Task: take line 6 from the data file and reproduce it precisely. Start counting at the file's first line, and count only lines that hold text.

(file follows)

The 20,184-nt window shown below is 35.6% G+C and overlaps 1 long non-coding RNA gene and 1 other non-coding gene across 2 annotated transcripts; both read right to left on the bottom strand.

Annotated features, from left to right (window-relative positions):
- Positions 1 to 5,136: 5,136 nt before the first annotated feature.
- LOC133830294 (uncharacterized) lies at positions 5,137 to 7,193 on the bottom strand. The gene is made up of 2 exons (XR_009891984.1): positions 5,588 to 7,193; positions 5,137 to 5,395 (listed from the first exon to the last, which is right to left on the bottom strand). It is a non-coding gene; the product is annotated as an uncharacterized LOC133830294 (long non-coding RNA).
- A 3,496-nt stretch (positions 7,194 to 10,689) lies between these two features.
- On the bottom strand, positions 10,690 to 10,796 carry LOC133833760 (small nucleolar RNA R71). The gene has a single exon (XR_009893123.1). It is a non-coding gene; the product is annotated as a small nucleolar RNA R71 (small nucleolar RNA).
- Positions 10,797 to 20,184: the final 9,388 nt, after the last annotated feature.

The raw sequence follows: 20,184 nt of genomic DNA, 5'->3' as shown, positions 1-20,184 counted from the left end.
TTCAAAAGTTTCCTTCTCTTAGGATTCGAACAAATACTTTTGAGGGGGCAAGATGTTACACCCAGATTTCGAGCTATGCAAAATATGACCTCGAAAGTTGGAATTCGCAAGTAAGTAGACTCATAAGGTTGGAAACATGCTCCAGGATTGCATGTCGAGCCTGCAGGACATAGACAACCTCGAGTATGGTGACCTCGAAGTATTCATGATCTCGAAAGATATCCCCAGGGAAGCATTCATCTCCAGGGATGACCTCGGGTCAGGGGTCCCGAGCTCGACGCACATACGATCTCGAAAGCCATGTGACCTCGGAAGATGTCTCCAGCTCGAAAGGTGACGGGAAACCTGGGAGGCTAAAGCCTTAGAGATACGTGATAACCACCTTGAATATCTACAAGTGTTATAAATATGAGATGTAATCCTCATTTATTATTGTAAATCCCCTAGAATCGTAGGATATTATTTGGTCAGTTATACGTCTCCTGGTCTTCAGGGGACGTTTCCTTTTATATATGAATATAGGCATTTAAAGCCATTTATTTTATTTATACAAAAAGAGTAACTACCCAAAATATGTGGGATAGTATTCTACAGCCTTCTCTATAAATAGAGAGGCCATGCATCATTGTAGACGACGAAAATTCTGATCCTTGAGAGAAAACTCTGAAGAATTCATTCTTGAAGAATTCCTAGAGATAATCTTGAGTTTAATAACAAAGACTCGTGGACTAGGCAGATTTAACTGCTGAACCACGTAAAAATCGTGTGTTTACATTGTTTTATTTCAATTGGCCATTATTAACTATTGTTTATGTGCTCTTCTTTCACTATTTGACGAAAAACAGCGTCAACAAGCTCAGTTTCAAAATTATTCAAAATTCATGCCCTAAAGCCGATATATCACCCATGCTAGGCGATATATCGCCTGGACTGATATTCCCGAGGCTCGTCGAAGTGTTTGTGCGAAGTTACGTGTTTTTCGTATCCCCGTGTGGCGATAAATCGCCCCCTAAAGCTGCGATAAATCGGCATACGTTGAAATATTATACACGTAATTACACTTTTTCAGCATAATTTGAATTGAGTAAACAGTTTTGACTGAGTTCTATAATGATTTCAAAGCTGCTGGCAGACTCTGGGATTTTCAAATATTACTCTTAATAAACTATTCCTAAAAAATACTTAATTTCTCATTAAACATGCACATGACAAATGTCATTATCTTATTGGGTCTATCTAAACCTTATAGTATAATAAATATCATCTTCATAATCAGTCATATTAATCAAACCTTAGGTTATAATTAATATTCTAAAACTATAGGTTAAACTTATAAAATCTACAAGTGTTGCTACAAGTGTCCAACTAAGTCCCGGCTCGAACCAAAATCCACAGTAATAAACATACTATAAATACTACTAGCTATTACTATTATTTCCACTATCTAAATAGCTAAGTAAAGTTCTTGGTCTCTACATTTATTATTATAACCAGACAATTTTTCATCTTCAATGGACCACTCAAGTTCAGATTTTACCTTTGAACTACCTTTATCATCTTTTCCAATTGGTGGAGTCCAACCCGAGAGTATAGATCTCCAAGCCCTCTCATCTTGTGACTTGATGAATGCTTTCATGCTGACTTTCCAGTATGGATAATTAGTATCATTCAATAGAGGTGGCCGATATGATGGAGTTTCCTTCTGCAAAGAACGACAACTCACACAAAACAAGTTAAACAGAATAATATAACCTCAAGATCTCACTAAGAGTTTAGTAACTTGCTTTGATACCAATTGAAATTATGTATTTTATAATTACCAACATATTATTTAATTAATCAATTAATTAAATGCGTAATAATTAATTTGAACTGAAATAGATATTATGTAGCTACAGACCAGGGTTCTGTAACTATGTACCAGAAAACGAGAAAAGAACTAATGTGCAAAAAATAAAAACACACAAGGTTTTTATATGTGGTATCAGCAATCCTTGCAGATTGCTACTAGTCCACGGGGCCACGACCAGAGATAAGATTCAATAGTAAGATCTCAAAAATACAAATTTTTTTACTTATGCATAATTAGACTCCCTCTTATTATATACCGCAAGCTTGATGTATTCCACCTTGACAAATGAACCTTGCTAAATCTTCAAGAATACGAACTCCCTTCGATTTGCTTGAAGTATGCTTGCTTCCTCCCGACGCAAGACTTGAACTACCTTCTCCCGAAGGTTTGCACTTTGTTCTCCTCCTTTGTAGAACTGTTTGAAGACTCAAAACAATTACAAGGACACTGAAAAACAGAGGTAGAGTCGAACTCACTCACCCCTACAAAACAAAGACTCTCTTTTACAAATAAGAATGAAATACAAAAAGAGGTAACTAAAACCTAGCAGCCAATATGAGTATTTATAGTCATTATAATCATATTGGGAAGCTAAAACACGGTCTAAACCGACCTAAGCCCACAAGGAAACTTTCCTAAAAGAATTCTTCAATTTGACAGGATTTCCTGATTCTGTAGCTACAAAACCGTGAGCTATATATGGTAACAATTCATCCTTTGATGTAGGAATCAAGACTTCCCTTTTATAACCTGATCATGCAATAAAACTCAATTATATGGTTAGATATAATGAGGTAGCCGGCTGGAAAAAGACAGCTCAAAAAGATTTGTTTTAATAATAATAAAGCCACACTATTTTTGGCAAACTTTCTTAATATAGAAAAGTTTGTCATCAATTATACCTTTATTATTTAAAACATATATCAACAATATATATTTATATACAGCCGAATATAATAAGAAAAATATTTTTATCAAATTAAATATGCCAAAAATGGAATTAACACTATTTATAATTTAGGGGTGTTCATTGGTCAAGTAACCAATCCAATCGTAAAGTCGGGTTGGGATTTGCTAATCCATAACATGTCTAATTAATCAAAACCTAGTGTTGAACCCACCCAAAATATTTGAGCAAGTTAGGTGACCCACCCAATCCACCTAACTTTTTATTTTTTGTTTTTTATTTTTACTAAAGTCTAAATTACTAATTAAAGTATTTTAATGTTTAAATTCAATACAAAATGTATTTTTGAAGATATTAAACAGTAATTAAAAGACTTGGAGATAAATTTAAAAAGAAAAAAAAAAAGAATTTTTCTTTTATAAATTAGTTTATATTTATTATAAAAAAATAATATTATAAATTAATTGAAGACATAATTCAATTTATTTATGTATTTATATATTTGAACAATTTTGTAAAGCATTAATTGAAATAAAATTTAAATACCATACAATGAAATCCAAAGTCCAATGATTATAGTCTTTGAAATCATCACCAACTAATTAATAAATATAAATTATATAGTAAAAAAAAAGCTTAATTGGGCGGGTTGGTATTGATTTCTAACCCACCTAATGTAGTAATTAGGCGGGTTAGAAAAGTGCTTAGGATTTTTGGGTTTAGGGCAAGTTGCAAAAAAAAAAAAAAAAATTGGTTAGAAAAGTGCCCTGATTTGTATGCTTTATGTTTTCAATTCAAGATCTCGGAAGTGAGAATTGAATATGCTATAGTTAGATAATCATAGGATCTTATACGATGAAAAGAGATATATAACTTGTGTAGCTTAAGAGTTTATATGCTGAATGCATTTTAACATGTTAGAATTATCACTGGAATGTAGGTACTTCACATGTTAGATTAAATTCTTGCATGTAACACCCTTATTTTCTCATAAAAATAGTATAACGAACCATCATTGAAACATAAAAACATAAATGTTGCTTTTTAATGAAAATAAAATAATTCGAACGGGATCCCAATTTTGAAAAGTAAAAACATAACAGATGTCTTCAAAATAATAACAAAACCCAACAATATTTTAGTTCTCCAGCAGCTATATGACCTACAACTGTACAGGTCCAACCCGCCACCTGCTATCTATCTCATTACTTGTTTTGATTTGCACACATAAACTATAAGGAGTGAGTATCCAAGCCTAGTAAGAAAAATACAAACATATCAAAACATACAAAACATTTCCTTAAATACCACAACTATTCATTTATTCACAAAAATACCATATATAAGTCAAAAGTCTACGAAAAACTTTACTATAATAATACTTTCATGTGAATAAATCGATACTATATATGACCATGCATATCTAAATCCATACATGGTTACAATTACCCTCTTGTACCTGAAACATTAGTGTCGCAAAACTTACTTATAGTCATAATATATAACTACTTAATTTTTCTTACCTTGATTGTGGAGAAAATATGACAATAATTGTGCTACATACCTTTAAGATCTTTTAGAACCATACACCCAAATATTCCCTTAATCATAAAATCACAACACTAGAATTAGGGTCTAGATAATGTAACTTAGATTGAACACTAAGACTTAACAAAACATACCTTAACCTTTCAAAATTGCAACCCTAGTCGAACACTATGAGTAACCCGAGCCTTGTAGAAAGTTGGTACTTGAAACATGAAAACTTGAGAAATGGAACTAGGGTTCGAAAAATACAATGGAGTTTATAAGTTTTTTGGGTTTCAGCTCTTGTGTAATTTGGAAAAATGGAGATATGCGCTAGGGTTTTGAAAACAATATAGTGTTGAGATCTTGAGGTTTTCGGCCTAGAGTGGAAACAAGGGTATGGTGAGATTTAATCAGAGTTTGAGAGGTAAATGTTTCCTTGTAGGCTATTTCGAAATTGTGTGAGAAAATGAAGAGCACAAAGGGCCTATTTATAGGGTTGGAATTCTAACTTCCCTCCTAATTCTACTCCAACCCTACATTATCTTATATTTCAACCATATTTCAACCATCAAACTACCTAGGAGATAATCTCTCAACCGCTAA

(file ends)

- On the bottom strand, positions 10,690 to 10,796 carry LOC133833760 (small nucleolar RNA R71). The gene has a single exon (XR_009893123.1). It is a non-coding gene; the product is annotated as a small nucleolar RNA R71 (small nucleolar RNA).